This is a copy of a bust of a young Marcus Aurelius, housed in the Capitoline Museums (Inv. Scu 279). The work is cut off under the chest and dressed in a tunic and military cloak (paludamentum).
The portrait belongs to the so-called "first type", known from about 25 copies and likely created right after AD 139, when the prince took the title of "Caesar".
Busts with paludamentum were in fashion and widespread from the Antonine period, while the use of a thin line to indicate the pupil without using a drill hole is peculiar. This youth portrait became the model for private portraits and for the official youth portraits of Caracalla (see KAS1234)
The face, turned towards the right, shows the typical features of a young future Emperor: very smooth and firm face planes, elongated and wide eyes, full and closed lips. The hair is arranged in a lively style with wavy locks that overlap each other on multiple planes and follow the outline of the skullcap; there are unruly locks on his forehead.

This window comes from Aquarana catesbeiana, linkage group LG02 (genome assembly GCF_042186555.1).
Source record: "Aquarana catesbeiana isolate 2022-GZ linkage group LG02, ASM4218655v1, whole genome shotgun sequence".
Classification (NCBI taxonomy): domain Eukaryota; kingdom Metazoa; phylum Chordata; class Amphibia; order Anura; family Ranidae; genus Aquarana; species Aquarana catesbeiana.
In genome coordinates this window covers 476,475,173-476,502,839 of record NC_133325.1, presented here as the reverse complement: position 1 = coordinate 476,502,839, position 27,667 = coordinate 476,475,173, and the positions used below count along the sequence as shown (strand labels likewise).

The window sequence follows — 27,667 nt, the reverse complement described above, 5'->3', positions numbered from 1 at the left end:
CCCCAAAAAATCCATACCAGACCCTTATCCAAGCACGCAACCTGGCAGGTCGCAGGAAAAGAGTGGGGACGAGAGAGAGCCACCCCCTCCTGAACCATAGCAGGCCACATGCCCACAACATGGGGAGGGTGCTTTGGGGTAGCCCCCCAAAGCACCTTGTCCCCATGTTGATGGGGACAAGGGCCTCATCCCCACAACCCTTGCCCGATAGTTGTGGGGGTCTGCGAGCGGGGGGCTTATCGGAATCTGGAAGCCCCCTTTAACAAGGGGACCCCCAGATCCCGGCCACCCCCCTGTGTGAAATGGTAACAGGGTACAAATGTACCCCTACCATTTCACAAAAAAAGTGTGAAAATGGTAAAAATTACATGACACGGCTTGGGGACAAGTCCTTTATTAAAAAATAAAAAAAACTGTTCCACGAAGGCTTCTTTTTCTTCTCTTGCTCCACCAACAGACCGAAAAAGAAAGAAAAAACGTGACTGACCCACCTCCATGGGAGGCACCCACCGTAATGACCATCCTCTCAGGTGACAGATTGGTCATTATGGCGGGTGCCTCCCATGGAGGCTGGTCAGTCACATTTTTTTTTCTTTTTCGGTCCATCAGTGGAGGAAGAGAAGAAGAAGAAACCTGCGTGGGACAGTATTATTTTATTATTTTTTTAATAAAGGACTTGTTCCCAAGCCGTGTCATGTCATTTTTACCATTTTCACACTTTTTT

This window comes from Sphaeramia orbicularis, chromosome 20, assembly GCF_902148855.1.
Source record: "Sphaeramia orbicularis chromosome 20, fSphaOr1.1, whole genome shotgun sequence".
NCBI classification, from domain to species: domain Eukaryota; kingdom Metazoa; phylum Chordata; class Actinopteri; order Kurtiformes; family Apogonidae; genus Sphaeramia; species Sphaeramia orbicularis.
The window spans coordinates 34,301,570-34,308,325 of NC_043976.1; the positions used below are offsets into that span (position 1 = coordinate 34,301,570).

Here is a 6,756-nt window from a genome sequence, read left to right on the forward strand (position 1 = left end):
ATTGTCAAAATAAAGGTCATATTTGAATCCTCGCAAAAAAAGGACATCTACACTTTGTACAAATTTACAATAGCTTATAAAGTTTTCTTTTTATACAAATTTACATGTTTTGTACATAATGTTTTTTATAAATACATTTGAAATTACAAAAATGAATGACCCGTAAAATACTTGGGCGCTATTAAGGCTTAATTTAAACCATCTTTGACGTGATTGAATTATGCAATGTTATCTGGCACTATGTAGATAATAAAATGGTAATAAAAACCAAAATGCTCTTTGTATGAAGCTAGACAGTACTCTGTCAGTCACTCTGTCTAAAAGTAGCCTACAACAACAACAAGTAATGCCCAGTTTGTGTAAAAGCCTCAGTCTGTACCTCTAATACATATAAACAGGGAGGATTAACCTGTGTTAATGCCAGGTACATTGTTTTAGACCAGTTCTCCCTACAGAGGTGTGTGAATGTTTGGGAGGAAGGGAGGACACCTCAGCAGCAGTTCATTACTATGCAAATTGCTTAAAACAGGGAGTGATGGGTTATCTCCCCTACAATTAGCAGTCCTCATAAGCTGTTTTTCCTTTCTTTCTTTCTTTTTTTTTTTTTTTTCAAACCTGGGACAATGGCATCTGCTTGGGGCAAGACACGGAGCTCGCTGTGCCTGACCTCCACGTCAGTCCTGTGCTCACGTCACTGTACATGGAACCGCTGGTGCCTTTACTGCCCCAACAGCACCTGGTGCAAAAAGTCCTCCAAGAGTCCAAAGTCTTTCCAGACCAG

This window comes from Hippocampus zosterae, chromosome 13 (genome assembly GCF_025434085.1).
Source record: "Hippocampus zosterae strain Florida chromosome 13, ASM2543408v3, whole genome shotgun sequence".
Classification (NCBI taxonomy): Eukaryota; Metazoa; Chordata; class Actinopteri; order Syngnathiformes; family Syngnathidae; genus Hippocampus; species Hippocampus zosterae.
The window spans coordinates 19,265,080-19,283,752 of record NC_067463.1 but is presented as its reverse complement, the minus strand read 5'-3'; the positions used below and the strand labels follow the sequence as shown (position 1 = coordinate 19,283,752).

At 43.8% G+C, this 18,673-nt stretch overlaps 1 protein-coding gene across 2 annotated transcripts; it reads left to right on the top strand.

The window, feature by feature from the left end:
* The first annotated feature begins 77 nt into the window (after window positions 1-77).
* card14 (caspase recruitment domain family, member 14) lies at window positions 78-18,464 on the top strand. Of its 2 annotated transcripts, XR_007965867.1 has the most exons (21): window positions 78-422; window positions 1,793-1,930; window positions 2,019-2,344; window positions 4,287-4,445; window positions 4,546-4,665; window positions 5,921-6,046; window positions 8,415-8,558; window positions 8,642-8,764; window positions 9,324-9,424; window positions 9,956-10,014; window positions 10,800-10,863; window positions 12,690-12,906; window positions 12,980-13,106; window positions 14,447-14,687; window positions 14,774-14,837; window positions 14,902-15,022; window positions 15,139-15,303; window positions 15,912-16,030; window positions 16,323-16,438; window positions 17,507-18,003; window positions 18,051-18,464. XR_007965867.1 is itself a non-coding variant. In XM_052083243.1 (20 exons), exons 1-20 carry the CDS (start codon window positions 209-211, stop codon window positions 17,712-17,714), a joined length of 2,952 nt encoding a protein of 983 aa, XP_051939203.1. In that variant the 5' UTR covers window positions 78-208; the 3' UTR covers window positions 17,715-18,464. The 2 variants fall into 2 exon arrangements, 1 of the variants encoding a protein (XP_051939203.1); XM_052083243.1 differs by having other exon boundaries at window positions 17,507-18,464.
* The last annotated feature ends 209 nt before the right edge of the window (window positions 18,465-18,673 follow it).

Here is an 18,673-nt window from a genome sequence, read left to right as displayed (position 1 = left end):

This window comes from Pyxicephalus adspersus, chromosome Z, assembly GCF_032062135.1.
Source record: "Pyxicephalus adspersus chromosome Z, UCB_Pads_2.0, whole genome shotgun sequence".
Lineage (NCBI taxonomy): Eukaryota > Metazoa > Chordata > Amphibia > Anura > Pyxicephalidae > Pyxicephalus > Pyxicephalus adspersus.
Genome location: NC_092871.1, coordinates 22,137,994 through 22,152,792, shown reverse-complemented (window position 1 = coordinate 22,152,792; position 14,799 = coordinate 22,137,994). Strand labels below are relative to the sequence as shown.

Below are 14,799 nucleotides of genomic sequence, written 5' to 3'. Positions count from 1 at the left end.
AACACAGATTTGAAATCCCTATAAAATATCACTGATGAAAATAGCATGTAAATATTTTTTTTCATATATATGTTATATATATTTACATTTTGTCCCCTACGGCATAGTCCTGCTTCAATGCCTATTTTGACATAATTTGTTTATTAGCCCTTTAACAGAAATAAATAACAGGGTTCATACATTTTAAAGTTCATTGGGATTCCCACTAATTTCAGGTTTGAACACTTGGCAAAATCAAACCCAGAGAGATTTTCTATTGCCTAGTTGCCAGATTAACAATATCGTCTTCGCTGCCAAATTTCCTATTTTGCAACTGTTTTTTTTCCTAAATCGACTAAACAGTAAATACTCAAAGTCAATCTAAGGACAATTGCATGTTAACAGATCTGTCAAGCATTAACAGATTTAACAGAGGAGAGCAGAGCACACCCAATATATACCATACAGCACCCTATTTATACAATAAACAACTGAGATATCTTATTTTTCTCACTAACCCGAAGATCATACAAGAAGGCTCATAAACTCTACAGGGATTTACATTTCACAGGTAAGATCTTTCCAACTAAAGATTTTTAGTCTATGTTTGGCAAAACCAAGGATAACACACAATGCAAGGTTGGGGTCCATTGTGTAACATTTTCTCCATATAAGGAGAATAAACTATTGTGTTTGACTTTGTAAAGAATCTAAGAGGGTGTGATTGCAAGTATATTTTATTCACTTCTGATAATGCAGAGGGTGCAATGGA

In the latter case there might have been the intention to associate the two young princes, Caracalla and Marcus Aurelius, in accordance with the politics of Septimius Severus to become part of the Antonine family in order to legitimate his dynasty.
The work, perhaps created in 139, was probably found in Rome.